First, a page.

# Function of R6 in this voltage reference circuit

I've seen the following precision voltage reference circuit in schematic diagrams of several vintage instruments:

I understand how this circuit works in general: it is basically two constant current sources back-to-back, providing the current to the Zener diode Z1 that acts as a voltage reference.

Current through Q1 will increase until voltage drop on R1 will be approximately equal to voltage on Z2, at which point the transistor starts to close. D1 provides some temperature compensation. If Ube changes due to ambient temperature then forward voltage on D1 will change for a similar amount and the current through Q1 will not change.

Q2 works in a similar fashion to Q1 and provides a constant current to Z2, with the current defined by Z1 and R4.

R5 is there to provide some initial current through Z2 and ensures that the circuit starts up. Without it the circuit can end up in a stable state with both transistors closed.

I'm puzzled by the inclusion of R6. It seems to have a destabilizing effect: Consider if current through R1 increases by some small amount. Then voltage on Q1 emitter will decrease, less current will flow through R6. This in term lowers voltage on Q2 emitter. Q2 passes more current, increasing the voltage drop on Z2. This decreases the voltage on Q1 base and causing it to open more, increasing the current through Q1 even further.

However in practice, this positive feedback effect is minuscule because of the large value of R6 compared to R4.

Considering the function of this circuit I'm guessing R6 is there because it somehow improves the stability. In simulation the circuit works fine without it.

My best guesses are that R6 is there either to improve the temperature stability or to prevent some kind of oscillations (perhaps due to C1?), but I fail to see the mechanism behind it.

• Why not use a simulator and test your theory? Commented Jun 18 at 10:01
• I've never really bothered to understand the effects of finite collector output impedance or Early voltage too deeply. Does it compensate for those? Commented Jun 18 at 10:01
• @Andyaka can you suggest how to test any of that in simulation? As I mention in my question, I tried simulating the circuit. It does not oscillate without R6. Does that disprove the theory about oscillations or prove that the simulation is not accurate in some aspect? Commented Jun 18 at 10:21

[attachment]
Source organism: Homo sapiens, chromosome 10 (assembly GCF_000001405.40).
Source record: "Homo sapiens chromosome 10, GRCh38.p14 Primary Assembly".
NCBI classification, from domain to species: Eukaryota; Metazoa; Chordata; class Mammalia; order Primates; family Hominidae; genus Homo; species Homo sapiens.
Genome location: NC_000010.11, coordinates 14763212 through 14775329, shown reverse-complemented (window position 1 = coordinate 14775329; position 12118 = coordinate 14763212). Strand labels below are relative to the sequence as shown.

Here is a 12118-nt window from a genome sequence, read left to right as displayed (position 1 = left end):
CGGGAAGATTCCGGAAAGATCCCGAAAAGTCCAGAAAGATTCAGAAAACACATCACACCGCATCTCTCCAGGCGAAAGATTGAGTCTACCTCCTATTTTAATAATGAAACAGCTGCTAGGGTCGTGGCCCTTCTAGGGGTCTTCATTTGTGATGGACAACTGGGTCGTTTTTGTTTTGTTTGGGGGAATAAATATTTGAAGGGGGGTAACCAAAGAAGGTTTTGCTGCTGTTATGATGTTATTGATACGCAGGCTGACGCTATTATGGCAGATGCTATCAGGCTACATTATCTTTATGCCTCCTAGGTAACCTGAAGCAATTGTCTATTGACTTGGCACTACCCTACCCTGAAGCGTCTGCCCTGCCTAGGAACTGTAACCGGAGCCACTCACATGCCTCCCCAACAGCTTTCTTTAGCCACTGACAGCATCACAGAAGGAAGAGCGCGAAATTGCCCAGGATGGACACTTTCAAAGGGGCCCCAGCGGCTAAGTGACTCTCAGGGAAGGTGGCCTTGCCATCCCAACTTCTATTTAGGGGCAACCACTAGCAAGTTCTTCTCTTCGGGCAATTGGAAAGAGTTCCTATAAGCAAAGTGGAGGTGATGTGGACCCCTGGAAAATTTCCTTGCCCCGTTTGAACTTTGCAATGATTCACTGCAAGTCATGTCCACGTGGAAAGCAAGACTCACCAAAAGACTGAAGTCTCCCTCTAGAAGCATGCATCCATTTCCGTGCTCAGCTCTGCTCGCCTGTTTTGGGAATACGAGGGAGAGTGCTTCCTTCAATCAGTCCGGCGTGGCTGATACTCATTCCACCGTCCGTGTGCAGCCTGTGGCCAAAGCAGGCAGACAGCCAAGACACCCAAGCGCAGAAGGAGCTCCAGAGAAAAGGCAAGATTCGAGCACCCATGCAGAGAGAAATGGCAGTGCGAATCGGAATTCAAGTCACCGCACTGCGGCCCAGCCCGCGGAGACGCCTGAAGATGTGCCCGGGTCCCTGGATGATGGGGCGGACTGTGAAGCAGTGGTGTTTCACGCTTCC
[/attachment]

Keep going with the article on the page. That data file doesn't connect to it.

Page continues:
• Why not show your results that indicate R6 destabilizes the circuit? You should also make a citation for the schematic image in your question. Commented Jun 18 at 10:45
• @Andyaka The image was drawn by me for the purpose of asking this question. If you mean the original author of the circuit, I would cite them if I knew. The fact that this exact same circuit appears in different designs of the time suggests that perhaps it was published in some text book, article or application note. Despite my best effort I was unable to find the original source. Commented Jun 18 at 11:37

## 3 Answers

My best guesses are that R6 is there either to improve the temperature stability or to prevent some kind of oscillations ...

No, it does not improve the temperature stability.

R6 modify the output a "little".
When you vary the voltage supply, it makes Vo very "horizontal".
The "best" value should be ~ 360 kOhm.

But these curves depend on the temperature ...

I think @Neil_UK's intuition is correct and it's compensation for Early voltage in Q1 and as such is dependent on Q1's characteristics (and, of course, any loading on the output). In other words, it increases the output resistance seen at the collector of Q1 with the 6.1V applied and the Zener disconnected.

It has no significant effect on the temperature coefficient. There is only a small effect on supply rejection.

A simulation suggests the compensation is a bit heavy (like 2:1) for modern transistors, or perhaps they are assuming a resistive load on the output of 1MΩ or so. It would be interesting to compare Va on the actual transistors used vs. the 100V-ish Va (116V) I assumed for Q1. Perhaps the OP can provide a part number.

Aha, okay looking at the schematic OP linked in the comments, the transistor used in one case was a 2N5086. The 2N5086 is a lower gain bin of the 2N5087 which has a Va of 45.7V according to the model I have, so just about a perfect match.

When Vcc increases the current thru zeners rises a bit and the zener voltages also. The Q1 emitter voltage rises also, but R6 now pushes some little extra current to R4 what causes Q2 collector current decrease back to normal. So the Z2 is approximately at the same current again as with Vcc=15V, so Z1 also.

It isn’t precise because zener VI is knee but resistor linear.

I’m not hundred % sure.